The other suggestion is to go on contracting, or being a remote worker, suggesting that you may work on websites or software, or that (and I quote) «many office jobs can translate into contractor work» which to me sound like this guy has never seen an office worker outside of tech. And even within tech, he clearly has no idea what he’s talking about (emphasis mine):

Jobs that are particularly conductive to going mobile are jobs that require minimal interaction with others, like writing, editing, programming, graphic design and system administration.

If you have ever tried doing system administration remote, you would know right away that this is clearly bullshit — if you have no idea what the customer is doing, and how they are doing it, you are a horrible system administrator. Yes, you can work remote, but there is no way that they only require “minimal interaction”: they need plenty of interaction, maybe even more so when doing it remote.

Want to have even more fun? Again emphasis mine.

Figure out which program you’d like to become proficient at. Buy the software, buy the great tutorials to learn it from [omissis], and spend some time practicing. The money you’ve amassed from selling everything should easily last you through the transition period.

Yes, he did argue selling everything you own at the beginning of the book. He seems to think that you can do that, and amass money, probably while living in an RV and working from the tables of a closed-up restaurant in-between lunch and dinner, as he did. And that should be enough to learn something new you never did before. I’m sure this guy would have been able to, if he wasn’t lucky (because it’s all a matter of luck.)

Okay, enough with the usual SV-style no-work-is-important-but-tech part, let’s see if there is any value in this book otherwise.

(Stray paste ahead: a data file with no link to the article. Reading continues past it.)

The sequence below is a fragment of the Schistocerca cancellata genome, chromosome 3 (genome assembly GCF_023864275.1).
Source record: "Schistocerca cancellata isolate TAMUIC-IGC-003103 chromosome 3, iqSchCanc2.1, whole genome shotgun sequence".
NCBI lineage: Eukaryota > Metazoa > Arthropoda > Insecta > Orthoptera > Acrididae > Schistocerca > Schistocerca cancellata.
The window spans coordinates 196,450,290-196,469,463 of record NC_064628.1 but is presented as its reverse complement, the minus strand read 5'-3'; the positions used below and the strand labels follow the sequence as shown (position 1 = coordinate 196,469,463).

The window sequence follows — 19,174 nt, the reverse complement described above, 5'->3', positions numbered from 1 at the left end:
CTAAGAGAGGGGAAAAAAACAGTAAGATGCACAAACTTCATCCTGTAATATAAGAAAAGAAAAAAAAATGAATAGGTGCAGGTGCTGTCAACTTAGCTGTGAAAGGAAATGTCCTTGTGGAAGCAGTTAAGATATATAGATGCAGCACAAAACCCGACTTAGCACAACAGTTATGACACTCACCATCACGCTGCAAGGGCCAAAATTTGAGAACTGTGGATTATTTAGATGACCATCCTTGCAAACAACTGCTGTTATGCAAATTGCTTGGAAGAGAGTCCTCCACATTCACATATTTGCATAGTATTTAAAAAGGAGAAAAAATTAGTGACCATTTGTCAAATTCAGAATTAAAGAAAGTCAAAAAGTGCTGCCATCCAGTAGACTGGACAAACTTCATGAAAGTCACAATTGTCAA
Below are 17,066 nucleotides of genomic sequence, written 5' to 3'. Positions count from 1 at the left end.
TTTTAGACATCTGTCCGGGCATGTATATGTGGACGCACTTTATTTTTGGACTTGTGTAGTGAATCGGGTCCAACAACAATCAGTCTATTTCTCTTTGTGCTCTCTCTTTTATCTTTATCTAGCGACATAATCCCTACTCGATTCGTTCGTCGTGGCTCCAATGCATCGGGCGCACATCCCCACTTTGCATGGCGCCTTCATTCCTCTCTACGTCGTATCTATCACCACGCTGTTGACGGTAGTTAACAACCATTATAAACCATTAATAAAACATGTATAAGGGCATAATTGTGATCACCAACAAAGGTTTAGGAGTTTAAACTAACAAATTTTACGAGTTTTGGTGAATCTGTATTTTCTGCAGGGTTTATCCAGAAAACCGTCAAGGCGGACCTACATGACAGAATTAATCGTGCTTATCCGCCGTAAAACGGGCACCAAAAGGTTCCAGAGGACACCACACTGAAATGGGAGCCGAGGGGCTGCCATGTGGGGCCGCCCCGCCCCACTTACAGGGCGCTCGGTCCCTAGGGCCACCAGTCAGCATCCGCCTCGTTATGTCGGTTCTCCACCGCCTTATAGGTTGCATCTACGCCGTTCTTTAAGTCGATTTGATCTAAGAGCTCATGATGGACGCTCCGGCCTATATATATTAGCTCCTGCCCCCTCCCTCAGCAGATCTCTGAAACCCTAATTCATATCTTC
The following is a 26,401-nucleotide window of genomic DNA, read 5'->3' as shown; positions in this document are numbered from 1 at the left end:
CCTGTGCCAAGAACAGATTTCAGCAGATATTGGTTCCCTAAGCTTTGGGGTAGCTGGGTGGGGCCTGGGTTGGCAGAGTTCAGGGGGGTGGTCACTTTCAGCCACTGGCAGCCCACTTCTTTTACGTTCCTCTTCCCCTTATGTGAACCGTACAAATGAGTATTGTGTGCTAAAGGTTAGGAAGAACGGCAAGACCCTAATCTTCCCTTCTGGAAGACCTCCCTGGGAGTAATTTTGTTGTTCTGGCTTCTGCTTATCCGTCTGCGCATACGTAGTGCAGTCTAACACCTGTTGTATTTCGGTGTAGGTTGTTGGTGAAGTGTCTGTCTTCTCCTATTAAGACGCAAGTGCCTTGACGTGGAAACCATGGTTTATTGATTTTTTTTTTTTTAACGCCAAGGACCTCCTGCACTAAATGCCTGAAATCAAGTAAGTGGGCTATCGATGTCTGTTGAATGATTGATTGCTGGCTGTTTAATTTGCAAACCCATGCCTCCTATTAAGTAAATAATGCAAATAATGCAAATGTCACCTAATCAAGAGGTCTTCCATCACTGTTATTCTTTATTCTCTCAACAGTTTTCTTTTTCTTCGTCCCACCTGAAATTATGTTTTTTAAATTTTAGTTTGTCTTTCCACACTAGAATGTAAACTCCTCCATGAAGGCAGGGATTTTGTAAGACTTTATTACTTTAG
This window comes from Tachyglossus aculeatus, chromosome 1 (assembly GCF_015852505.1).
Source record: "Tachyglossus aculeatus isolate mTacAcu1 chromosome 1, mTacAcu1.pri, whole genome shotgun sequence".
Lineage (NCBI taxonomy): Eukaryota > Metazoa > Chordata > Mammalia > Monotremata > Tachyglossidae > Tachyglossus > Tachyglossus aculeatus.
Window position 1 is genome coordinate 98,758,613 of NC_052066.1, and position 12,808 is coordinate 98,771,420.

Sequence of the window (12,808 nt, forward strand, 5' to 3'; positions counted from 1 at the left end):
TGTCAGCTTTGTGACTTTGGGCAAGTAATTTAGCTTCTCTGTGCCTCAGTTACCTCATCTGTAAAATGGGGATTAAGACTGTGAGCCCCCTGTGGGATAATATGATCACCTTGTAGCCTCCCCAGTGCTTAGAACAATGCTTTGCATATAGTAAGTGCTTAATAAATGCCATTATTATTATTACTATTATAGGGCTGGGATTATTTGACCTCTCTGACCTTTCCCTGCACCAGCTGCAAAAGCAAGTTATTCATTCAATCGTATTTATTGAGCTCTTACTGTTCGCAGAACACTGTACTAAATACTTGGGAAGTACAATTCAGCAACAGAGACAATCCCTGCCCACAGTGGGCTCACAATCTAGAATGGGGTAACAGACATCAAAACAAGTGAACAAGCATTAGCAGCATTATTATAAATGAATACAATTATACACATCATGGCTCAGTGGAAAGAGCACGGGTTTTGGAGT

He does have a significant amount of useful information on the actual travelling part, although some of it is clearly only important to note to Americans, such as the viability of train travel in Europe. He has good suggestions for the use of ferries (that I may actually try once in a lifetime too, because I am indeed lucky, and despite disliking travel, taking a week or so to traverse the ocean without a flight sounds cool to do.) Unfortunately that makes up only about half of the book.

He’s got a good list of suggestions about gear, too — although a lot of it is already part of privilege: most of the options are bloody expensive and not something that you can even consider without an injection of capital at the “transition” as he calls it. If you are lucky and privileged it might be worth a look, I have particularly been tempted by Smartwool, and particularly by their wool socks, as my diabetes makes it more likely I get blisters, if my feet get wet — but before those even got to me, I ended up buying a pair of tights in Paris, because it was very cold while I was there, and The North Face store in the city stocks Smartwool too; they are significantly expensive, but also much more comfortable that others I tried before.

His suggestions for services are also out of touch — among others he’s suggesting the American Express Platinum card, which admittedly it is a very useful card for a traveller lucky enough to afford one: not only it ignores the fact that not everybody can get a credit card but also that it’s not only the price that makes American Express an elitist card. It is effectively limitless (or rather, has a very flexible limit) which means their credit score requirements can be significantly higher.

In the book he points at his website to provide a list of gear — which sounded like a cool idea, I do something similar myself for my hardware, but the link is now dead. Which is a shame, because that might have been the only useful thing he could have done for the public. Too bad.

Finally, some of his suggestions are downright unethical, including abusing airfare rules to enter lounges he should not have access to (although I hope he took a shower while there, because one of the most annoying things while travelling is the well-off traveller smelling like goats for a four hours flight.) And mine and his point of view are clearly at odds on the general ethical side, too:

[speaking about airfare systems] I like systems like this — they reward the smart and determined at the cost of the lazy or ignorant.

I would rephrase it as “They reward the lucky elite at the cost of the otherwise busy masses.” But clearly my belief system and his are very different. It should not be a surprise by then that the book the guy got his money from, and that allowed him to start, sounds like that of a PUA title (or, in his words, “a book on dating for men” — update 2021-05-17: yes, definitely a pick-up-artist manual 🤮).